As a baseline, for each subject, we compare co-training to bootstrapping  in each modality individually (referred to as late-fusion) as well as to bootstrapping an early-fusion multimodal classifier. The late-fusion bootstrap model is formed by bootstrapping the initial head nod SVM of the agreement recognition model on its own and then combining the final SVM with the initial keyword classifier. The early-fusion classifier is defined as an SVM whose observation vector is the keyword label concatenated with the head frequency samples that co-occur within a time window of the keywords. To fuse the keywords and head frequency samples in this model, we used a time window of 2.0 seconds, the same used during co-training. The SVM type and setup is the same as for the head nod recognizer used in multimodal co-training. As in the keyword model used by co-training, the multimodal classifier is initialized with only the ‘yes’ keyword. During bootstrapping, each classifier is adapted by classifying the unlabeled examples and then adding those examples whose confidence is above a threshold to the training set. This process is iterated until no more examples can be classified confidently in the unlabeled data set. In our experiments, we use a threshold of 0.95 for each classifier during bootstrapping as is done with multimodal co-training.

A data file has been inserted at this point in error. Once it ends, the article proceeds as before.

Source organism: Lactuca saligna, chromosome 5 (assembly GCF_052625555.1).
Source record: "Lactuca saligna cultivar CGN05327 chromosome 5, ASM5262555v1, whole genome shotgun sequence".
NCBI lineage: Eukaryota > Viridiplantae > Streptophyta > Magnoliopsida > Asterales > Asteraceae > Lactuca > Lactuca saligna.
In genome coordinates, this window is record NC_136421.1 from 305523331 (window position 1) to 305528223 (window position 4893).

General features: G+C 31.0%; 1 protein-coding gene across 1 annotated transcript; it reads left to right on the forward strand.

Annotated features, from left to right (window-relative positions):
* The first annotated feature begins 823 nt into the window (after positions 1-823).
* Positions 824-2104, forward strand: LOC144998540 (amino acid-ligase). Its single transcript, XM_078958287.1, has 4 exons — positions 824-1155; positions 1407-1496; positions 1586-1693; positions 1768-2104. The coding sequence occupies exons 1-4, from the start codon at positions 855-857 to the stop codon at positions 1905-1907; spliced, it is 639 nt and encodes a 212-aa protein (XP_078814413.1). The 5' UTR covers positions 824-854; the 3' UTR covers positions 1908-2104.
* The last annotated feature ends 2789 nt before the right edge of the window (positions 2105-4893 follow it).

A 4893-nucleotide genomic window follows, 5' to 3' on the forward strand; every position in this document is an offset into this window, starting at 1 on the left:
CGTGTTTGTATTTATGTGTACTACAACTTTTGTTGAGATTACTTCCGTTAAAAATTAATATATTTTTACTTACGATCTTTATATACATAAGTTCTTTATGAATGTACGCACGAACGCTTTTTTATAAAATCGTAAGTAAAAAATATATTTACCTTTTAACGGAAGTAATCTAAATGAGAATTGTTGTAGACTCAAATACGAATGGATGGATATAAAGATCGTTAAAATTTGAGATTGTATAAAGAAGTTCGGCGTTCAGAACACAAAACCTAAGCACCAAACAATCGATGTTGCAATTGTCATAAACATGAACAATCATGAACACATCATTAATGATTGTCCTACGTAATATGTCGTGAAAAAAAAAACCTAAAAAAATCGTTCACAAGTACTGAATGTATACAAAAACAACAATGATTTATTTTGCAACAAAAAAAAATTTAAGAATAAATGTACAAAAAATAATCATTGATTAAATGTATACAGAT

Figure 1 displays the receiver-operator curves (ROCs) for the co-training, and the early and late fusion bootstrapping experiments. These ROCs result from averaging the ROC of each of the subjects in our database resulting from the leave-one-out experiment.
The ROC curves of Figure 1 are computed as follows. A head nod is deemed correctly classified if a head frequency sample within the start and end time of the head nod is classified as positive. A keyword is correctly classified if it is in the keyword list of the keyword-based classifier and its confidence is above a threshold that we vary to generate the ROC.
Correctly classified head nods or keywords that are within Δt = 2.0 seconds (the time-overlap window used by co-training and the early bootstrap models discussed above) contribute to the same true positive (TP); i.e., we compute a logical OR operator between them and treat them as part of the same underlying agreement label. Otherwise, each correctly classified head nod or keyword contributes its own true positive. Thus we have,
Any frame labeled as an agreement gesture that is outside the start and end time of a ground truth head nod label constitutes a false positive (FP). Similarly, any nonagreement keyword that was misclassified as positive is also a false positive. The false-positive rate is therefore,